The Texas Supreme Court will hear oral argument on September 29 in Centerpoint Energy Resources Corp. v. Ramirez(No. 20-0354), a case that tests the limits of liability of a public utility for personal injuries sustained by a guest in a home served by the utility.
Attempting to repair a dryer in his daughter’s home, Mr. Ramirez was severely injured when he inadvertently opened a gas valve to an unused gas line, causing the gas to ignite and explode. He and his wife sued Centerpoint, the gas utility that supplied gas to the home, the homebuilder, and the plumbing subcontractor who installed the gas lines. The jury determined that the homebuilder bore 60% of the fault, Centerpoint 34%, and the plumber 6%. It awarded nearly $7 million in actual damages against Centerpoint and the homebuilder. The plaintiffs settled with the plumber before trial and the homebuilder while the appeal was pending. Centerpoint appealed.
The San Antonio Court of Appeals affirmed the trial court. In an opinion authored by Chief Justice Sandee Bryan Marion, the court of appeals rejected Centerpoint’s argument that the “filed-rate doctrine” precludes liability. The doctrine provides that “a tariff filed and approved by an administrative agency (here the Railroad Commission) under a statutory scheme is presumed reasonable unless a litigant proves otherwise.” Centerpoint’s tariff limits the utility’s liability for damage or loss caused by gas escaping from housepiping, as well as for damage or personal injury caused by gas or its use after the gas leaves the point of delivery. SCOTX has upheld such liability limitations as reasonable because they are inherently part of a negotiated rate. The court of appeals, however, found that the plaintiffs, who were guests in the home at the time of the accident, were not “consumers, customers, or applicants” of the utility as the tariff defines those terms. The court of appeals further held that there was legally sufficient evidence to support the plaintiffs’ negligent undertaking claim against Centerpoint.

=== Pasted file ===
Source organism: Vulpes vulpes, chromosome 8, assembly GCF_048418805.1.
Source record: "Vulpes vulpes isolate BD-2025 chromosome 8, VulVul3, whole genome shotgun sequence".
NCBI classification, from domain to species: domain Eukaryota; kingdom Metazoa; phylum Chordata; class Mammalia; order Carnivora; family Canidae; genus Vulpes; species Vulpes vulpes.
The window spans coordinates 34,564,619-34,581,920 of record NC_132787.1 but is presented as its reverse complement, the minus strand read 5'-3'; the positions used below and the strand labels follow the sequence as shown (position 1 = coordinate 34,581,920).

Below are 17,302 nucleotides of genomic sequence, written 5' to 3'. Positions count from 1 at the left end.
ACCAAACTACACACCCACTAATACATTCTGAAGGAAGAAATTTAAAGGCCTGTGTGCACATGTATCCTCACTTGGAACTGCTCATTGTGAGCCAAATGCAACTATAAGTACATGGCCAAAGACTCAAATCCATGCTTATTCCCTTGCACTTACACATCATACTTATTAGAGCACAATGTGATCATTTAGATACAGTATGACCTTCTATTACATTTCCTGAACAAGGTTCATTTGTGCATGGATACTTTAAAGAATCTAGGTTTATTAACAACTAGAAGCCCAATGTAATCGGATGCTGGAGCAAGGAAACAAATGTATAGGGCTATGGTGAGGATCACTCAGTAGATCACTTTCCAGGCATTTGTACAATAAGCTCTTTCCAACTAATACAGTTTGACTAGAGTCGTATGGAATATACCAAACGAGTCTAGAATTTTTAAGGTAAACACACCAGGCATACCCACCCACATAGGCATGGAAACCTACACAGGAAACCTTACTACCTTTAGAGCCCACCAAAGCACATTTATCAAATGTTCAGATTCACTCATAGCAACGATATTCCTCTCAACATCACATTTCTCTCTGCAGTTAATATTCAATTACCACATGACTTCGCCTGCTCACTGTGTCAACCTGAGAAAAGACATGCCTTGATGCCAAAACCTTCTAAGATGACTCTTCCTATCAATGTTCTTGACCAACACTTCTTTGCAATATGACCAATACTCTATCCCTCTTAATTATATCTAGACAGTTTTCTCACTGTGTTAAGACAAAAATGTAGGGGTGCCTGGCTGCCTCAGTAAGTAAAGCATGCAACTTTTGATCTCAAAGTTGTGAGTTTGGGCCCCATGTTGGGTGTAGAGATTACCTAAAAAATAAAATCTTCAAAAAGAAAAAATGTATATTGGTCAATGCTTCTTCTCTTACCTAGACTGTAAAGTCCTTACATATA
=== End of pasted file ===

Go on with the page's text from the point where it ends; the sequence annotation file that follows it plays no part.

Centerpoint’s petition for review, which SCOTX granted in June, raises to points of error in the court of appeals decision. First, the court of appeals erroneously interpreted the filed-rate doctrine to exclude non-customers from the tariff’s limitation of liability as a matter of law. As Centerpoint points out, “[U]nder that holding, no one other than the person named on the utility bill—not even cohabitants in the same dwelling—are subject to these carefully calibrated and regulatorily approved limitation of liability provisions.” Second, Centerpoint contends that the court of appeals imposed a duty on the utility to inspect the interior of a home before turning on the gas service, despite the longstanding legal and regulatory rule that utilities “have no control over anything on the customer’s side of the meter.” The Office of the Attorney General has intervened in support of Centerpoint’s defense of the filed-rate doctrine and the comprehensive regulatory regime governing gas utilities enacted by the Legislature and executed by the Railroad Commission.
If the court of appeals’ decision stands, it will substantially expand a gas utility’s exposure to liability. That risk is not currently reflected in the rates consumers pay, but it eventually will be. The purpose of the filed-rate doctrine is to limitsuch risk in order to keep rates reasonable and affordable for businesses and homeowners. It is important to note that once a tariff is properly filed and approved, it has the force law. Public utilities are bound by them, just as customers are, and cannot vary rates for individual customers, discriminate in providing services, or charge anything other than the tariff permits. By misinterpreting this law to gut its liability provisions, the court of appeals has nullified the Legislature’s careful balancing of interests between the utility and the people it serves.